Clearly, they caught your eye, so you could use this as an opportunity to find a positive attribute. "I like your smile" is one idea of a way to compliment another person without speaking negatively about their body.

Try the following steps:

  1. Notice your thoughts and acknowledge your own conditioning, bias, and/or judgments.
  2. Make an intentional effort to notice what you like, appreciate, or admire about this person (this may be physical or non-physical traits).
  3. Practice this with others and yourself to develop and deepen respect, care, and compassion for yourself and others.

Learn About Body Neutrality

Body neutrality is a practice that has many proven mental health benefits. It's the notion of accepting bodies as they are, without casting judgment on them. This can apply to your own body, and to the bodies of others.

Body neutrality encourages a focus on the positive functions that bodies can perform. Learning about it can make you feel better in your own body, improve your relationship with food, and boost your self-esteem.

Change How You Talk About Your Own Body

In a culture where so much emphasis is placed on what is wrong with us and needs improvement, it can feel like a huge challenge to speak positively about our own bodies. Doing so, however, is a healthy thing to do, and it also saves other people from harm.

By practicing speaking positively about ourselves and our bodies, and noticing qualities about ourselves and others that we like and appreciate, we can deepen our care, compassion, and connection with others and with ourselves.

When you make a comment like "I feel so fat today," you're making a judgment about fat people and implying their bodies are less valuable than the bodies of thin people. This can be hurtful for anyone around you, especially those who are larger.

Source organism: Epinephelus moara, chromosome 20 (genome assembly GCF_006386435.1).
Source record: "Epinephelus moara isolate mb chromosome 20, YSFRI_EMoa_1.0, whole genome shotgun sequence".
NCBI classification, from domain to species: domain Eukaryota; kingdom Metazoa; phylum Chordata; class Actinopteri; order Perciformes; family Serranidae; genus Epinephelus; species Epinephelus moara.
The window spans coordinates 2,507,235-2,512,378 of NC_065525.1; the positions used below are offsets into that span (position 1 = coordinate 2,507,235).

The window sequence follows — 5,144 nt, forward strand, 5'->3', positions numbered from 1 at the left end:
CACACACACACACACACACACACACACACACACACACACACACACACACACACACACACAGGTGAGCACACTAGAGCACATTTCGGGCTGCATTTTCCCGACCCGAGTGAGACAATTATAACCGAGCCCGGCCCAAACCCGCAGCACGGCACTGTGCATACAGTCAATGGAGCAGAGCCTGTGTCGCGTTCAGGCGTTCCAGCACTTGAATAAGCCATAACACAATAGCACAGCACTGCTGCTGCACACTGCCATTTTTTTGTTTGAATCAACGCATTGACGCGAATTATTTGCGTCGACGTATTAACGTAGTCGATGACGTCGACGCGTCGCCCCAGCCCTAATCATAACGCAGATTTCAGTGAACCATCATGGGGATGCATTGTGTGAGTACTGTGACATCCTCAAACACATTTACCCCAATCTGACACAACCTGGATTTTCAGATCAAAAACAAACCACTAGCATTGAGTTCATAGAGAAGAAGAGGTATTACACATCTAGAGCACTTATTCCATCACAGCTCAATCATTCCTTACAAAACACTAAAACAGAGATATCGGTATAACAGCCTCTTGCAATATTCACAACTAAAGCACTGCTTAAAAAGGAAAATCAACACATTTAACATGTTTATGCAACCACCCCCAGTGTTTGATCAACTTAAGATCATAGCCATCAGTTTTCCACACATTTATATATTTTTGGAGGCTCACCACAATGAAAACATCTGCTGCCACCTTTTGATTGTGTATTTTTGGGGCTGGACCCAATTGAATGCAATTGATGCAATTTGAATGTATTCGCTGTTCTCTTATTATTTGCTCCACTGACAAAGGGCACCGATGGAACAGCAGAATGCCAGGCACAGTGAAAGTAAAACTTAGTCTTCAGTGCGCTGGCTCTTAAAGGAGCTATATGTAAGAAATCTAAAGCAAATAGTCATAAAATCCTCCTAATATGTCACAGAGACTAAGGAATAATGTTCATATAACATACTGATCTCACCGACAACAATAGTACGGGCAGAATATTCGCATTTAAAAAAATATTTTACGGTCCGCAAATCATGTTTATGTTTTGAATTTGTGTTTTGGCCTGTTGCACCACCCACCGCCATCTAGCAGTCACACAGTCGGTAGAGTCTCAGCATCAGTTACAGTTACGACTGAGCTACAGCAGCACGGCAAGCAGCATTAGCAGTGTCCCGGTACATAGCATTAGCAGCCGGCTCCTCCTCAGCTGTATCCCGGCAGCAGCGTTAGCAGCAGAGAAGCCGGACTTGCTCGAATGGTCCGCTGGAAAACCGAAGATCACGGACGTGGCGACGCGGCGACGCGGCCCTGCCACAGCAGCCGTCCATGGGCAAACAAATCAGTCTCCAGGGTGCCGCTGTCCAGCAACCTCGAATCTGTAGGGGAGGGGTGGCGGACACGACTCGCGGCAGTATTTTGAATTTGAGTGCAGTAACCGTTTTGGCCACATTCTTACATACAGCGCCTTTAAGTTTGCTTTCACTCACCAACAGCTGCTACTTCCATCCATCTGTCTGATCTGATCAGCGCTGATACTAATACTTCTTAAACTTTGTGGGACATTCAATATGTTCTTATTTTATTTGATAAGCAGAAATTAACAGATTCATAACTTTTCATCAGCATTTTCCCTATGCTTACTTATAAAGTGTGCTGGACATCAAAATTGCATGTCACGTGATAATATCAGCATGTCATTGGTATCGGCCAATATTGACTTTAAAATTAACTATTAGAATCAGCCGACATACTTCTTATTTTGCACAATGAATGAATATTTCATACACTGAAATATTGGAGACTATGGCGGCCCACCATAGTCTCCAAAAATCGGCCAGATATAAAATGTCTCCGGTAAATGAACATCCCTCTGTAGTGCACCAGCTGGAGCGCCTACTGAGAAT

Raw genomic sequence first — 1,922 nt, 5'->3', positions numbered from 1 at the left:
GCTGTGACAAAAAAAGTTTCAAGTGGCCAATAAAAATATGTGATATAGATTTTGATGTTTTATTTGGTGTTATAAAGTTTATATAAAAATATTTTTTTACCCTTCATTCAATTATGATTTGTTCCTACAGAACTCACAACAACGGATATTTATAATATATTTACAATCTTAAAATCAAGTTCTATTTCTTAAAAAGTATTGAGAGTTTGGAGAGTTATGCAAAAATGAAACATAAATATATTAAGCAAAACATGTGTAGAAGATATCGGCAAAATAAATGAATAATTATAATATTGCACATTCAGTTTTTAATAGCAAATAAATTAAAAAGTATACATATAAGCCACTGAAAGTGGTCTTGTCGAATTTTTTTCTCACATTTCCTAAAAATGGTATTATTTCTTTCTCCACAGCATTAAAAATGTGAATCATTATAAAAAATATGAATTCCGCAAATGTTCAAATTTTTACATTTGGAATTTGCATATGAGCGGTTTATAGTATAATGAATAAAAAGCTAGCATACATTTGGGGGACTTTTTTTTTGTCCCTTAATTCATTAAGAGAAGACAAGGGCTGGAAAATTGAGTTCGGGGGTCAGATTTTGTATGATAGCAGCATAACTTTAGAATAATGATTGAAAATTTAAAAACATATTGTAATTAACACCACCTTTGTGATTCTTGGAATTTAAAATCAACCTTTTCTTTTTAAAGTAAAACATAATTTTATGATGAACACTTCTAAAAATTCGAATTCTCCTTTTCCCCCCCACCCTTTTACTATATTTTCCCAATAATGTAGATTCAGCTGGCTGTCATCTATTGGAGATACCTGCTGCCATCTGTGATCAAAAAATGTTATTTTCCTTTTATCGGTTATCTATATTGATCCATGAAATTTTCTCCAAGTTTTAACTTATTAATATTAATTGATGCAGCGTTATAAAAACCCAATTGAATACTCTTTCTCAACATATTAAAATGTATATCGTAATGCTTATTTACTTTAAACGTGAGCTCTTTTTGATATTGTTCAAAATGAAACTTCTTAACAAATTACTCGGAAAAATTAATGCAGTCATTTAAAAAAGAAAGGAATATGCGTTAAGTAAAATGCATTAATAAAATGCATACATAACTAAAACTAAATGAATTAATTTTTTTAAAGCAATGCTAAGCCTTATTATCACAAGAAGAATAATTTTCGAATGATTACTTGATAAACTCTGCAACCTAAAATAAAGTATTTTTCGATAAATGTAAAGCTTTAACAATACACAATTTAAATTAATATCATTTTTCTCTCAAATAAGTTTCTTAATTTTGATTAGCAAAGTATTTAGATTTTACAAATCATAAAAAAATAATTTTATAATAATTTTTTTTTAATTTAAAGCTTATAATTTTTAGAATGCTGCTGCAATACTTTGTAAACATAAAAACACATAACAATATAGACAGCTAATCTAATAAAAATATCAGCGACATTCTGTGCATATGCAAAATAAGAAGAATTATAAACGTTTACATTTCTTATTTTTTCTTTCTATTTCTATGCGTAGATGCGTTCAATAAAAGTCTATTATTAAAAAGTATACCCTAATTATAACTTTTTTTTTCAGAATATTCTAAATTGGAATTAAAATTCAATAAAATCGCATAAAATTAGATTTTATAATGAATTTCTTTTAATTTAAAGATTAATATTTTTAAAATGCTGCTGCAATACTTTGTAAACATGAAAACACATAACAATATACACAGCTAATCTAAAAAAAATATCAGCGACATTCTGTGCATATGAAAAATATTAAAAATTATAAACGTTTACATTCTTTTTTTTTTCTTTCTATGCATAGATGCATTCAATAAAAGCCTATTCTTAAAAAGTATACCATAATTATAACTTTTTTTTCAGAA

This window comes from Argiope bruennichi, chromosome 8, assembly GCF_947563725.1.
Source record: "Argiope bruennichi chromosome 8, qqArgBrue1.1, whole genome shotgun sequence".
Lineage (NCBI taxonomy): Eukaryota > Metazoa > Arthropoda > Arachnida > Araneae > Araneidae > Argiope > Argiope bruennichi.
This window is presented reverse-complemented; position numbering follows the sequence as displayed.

It isn't realistic to only think positive thoughts about yourself, but you can express your feelings in ways that are less harmful to others. For the above example, you could instead confide in a friend and say, "My pants aren't fitting as they usually do, and it's making me feel self-conscious."

Rather than body-shaming, you'll have opened up to a loved one, creating more closeness and trust between the both of you.

Speak Up

If you've gone through the steps to stop body-shaming yourself and other people, that's wonderful! However, there is still more work to do.

As with all instances in life when you see other people causing harm, it's important to speak up—provided it is emotionally and physically safe for you to do so.

If you see someone making a comment to another person about their body, whether about their clothing or age or size, you can gently let them know that it's unkind to talk about other people's bodies. And if it happens regularly with friends or loved ones, you can bring it up in a bigger way, letting them know that their ways of communicating about bodies don't always feel good for you and others.

Body shaming may be prevalent, but you can do the work to stop perpetuating it and to help heal its harmful effects by practicing body positivity with yourself and others.

9 Sources
Verywell Mind uses only high-quality sources, including peer-reviewed studies, to support the facts within our articles. Read our editorial process to learn more about how we fact-check and keep our content accurate, reliable, and trustworthy.
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By Ariane Resnick, CNC
Ariane Resnick, CNC is a mental health writer, certified nutritionist, and wellness author who advocates for accessibility and inclusivity.